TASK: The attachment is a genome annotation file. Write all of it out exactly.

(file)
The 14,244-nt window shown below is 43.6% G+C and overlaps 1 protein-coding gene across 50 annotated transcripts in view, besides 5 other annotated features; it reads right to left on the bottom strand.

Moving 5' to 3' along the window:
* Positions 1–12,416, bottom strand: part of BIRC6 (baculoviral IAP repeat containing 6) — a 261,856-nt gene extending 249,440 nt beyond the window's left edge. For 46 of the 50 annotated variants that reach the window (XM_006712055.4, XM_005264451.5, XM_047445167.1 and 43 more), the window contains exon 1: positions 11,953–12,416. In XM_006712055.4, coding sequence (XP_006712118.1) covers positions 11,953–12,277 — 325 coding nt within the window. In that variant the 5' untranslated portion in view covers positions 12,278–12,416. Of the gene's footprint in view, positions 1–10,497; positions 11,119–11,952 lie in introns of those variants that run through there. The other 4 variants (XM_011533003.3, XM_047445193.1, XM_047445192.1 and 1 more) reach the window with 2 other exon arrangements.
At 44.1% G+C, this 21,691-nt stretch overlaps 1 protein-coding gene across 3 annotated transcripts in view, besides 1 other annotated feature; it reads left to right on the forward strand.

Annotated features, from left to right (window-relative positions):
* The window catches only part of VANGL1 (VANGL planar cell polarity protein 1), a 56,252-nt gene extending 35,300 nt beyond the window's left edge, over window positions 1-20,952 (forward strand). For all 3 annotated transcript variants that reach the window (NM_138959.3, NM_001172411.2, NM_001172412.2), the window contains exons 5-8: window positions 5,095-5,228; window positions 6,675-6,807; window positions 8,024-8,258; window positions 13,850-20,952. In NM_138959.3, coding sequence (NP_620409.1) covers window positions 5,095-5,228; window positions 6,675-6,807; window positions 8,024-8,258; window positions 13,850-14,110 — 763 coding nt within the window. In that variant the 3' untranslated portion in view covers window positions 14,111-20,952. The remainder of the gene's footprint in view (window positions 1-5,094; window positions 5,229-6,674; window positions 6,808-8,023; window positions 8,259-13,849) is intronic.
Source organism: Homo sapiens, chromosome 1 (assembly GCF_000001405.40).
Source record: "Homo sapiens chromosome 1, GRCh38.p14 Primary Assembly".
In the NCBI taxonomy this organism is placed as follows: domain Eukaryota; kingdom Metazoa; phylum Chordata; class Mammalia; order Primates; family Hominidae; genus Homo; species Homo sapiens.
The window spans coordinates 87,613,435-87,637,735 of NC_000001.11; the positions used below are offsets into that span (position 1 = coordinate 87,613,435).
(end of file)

The 14,244-nt window shown below is 43.6% G+C and overlaps 1 protein-coding gene across 50 annotated transcripts in view, besides 5 other annotated features; it reads right to left on the bottom strand.

Moving 5' to 3' along the window:
* Positions 1–12,416, bottom strand: part of BIRC6 (baculoviral IAP repeat containing 6) — a 261,856-nt gene extending 249,440 nt beyond the window's left edge. For 46 of the 50 annotated variants that reach the window (XM_006712055.4, XM_005264451.5, XM_047445167.1 and 43 more), the window contains exon 1: positions 11,953–12,416. In XM_006712055.4, coding sequence (XP_006712118.1) covers positions 11,953–12,277 — 325 coding nt within the window. In that variant the 5' untranslated portion in view covers positions 12,278–12,416. Of the gene's footprint in view, positions 1–10,497; positions 11,119–11,952 lie in introns of those variants that run through there. The other 4 variants (XM_011533003.3, XM_047445193.1, XM_047445192.1 and 1 more) reach the window with 2 other exon arrangements.
At 44.1% G+C, this 21,691-nt stretch overlaps 1 protein-coding gene across 3 annotated transcripts in view, besides 1 other annotated feature; it reads left to right on the forward strand.

Annotated features, from left to right (window-relative positions):
* The window catches only part of VANGL1 (VANGL planar cell polarity protein 1), a 56,252-nt gene extending 35,300 nt beyond the window's left edge, over window positions 1-20,952 (forward strand). For all 3 annotated transcript variants that reach the window (NM_138959.3, NM_001172411.2, NM_001172412.2), the window contains exons 5-8: window positions 5,095-5,228; window positions 6,675-6,807; window positions 8,024-8,258; window positions 13,850-20,952. In NM_138959.3, coding sequence (NP_620409.1) covers window positions 5,095-5,228; window positions 6,675-6,807; window positions 8,024-8,258; window positions 13,850-14,110 — 763 coding nt within the window. In that variant the 3' untranslated portion in view covers window positions 14,111-20,952. The remainder of the gene's footprint in view (window positions 1-5,094; window positions 5,229-6,674; window positions 6,808-8,023; window positions 8,259-13,849) is intronic.
Source organism: Homo sapiens, chromosome 1 (assembly GCF_000001405.40).
Source record: "Homo sapiens chromosome 1, GRCh38.p14 Primary Assembly".
In the NCBI taxonomy this organism is placed as follows: domain Eukaryota; kingdom Metazoa; phylum Chordata; class Mammalia; order Primates; family Hominidae; genus Homo; species Homo sapiens.
The window spans coordinates 87,613,435-87,637,735 of NC_000001.11; the positions used below are offsets into that span (position 1 = coordinate 87,613,435).